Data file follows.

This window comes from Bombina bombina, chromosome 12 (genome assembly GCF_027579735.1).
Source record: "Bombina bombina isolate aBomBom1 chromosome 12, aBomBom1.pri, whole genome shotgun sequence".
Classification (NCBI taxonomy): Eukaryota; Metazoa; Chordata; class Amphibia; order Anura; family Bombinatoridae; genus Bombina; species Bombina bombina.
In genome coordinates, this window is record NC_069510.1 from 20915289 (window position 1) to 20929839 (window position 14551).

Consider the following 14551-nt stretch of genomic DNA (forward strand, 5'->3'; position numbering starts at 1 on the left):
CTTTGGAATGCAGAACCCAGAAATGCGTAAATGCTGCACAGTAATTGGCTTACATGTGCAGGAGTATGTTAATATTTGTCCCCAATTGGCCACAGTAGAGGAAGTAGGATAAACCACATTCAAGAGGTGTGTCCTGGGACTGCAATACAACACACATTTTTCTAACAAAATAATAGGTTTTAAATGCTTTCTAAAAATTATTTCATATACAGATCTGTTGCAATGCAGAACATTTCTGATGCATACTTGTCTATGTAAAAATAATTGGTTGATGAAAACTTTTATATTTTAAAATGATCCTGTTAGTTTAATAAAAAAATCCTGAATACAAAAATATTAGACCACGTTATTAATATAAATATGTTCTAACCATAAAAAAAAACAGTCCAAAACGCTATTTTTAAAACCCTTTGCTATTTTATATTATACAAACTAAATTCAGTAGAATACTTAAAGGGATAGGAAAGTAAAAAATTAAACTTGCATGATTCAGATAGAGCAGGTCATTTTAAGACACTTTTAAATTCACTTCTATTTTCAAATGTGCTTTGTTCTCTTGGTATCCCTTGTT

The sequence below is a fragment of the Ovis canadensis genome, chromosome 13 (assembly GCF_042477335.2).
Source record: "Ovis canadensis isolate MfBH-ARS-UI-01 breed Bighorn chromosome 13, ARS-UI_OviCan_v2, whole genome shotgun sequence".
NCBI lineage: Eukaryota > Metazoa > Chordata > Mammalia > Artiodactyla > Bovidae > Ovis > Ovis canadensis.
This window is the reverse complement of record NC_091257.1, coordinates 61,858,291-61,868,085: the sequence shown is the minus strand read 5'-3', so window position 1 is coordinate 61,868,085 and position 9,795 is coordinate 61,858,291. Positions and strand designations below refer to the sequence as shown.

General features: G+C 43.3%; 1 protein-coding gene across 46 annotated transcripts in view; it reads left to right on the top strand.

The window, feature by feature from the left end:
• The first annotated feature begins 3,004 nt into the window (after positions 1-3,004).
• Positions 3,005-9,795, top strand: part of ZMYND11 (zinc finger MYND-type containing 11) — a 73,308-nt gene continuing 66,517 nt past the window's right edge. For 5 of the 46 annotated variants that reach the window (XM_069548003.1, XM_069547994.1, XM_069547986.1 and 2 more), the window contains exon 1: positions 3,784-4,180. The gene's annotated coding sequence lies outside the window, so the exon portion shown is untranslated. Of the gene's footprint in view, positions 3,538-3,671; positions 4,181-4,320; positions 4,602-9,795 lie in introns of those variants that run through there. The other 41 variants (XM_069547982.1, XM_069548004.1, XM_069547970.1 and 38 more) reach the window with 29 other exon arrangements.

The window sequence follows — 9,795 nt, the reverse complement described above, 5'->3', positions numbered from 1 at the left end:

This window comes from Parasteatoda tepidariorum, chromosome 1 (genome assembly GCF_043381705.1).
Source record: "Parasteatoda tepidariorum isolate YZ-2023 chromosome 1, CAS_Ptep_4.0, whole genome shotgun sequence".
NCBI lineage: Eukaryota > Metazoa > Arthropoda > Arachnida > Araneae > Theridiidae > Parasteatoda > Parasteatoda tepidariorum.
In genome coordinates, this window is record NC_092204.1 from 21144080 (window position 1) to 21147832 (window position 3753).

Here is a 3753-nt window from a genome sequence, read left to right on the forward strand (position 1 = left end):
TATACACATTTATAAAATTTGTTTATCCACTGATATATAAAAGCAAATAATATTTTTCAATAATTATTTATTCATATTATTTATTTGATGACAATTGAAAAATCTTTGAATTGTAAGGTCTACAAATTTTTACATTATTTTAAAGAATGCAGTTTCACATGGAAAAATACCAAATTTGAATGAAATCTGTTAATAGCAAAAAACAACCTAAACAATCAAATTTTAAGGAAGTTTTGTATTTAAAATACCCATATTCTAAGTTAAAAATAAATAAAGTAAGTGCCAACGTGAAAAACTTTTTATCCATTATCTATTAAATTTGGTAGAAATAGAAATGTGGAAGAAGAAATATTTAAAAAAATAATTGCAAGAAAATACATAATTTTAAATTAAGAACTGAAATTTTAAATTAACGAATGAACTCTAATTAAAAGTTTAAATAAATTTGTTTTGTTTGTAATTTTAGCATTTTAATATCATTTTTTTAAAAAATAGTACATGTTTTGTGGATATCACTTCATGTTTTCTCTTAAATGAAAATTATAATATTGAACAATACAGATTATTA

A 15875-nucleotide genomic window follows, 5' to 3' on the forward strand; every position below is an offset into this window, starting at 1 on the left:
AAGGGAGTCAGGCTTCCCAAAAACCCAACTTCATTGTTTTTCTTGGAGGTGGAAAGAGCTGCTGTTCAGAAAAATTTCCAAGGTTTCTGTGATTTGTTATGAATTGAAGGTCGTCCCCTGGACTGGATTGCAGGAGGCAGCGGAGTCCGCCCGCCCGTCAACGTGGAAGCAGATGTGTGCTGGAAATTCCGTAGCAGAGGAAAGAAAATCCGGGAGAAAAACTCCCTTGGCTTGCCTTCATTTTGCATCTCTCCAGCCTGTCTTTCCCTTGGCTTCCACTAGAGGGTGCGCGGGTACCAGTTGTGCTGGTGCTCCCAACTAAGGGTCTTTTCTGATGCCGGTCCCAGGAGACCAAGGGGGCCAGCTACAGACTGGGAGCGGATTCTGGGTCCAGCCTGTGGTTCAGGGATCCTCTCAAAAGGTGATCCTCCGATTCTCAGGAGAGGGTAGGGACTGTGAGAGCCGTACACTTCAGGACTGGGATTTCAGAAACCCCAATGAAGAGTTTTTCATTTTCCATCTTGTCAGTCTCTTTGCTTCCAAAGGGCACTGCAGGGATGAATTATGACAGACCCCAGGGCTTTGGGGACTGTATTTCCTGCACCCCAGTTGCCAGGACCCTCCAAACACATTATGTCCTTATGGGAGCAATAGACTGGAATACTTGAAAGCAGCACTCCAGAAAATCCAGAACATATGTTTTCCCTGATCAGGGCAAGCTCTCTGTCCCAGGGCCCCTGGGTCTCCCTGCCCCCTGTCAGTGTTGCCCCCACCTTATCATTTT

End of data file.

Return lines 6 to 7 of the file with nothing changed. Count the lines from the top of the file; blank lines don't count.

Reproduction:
CTTTGGAATGCAGAACCCAGAAATGCGTAAATGCTGCACAGTAATTGGCTTACATGTGCAGGAGTATGTTAATATTTGTCCCCAATTGGCCACAGTAGAGGAAGTAGGATAAACCACATTCAAGAGGTGTGTCCTGGGACTGCAATACAACACACATTTTTCTAACAAAATAATAGGTTTTAAATGCTTTCTAAAAATTATTTCATATACAGATCTGTTGCAATGCAGAACATTTCTGATGCATACTTGTCTATGTAAAAATAATTGGTTGATGAAAACTTTTATATTTTAAAATGATCCTGTTAGTTTAATAAAAAAATCCTGAATACAAAAATATTAGACCACGTTATTAATATAAATATGTTCTAACCATAAAAAAAAACAGTCCAAAACGCTATTTTTAAAACCCTTTGCTATTTTATATTATACAAACTAAATTCAGTAGAATACTTAAAGGGATAGGAAAGTAAAAAATTAAACTTGCATGATTCAGATAGAGCAGGTCATTTTAAGACACTTTTAAATTCACTTCTATTTTCAAATGTGCTTTGTTCTCTTGGTATCCCTTGTT

The sequence below is a fragment of the Ovis canadensis genome, chromosome 13 (assembly GCF_042477335.2).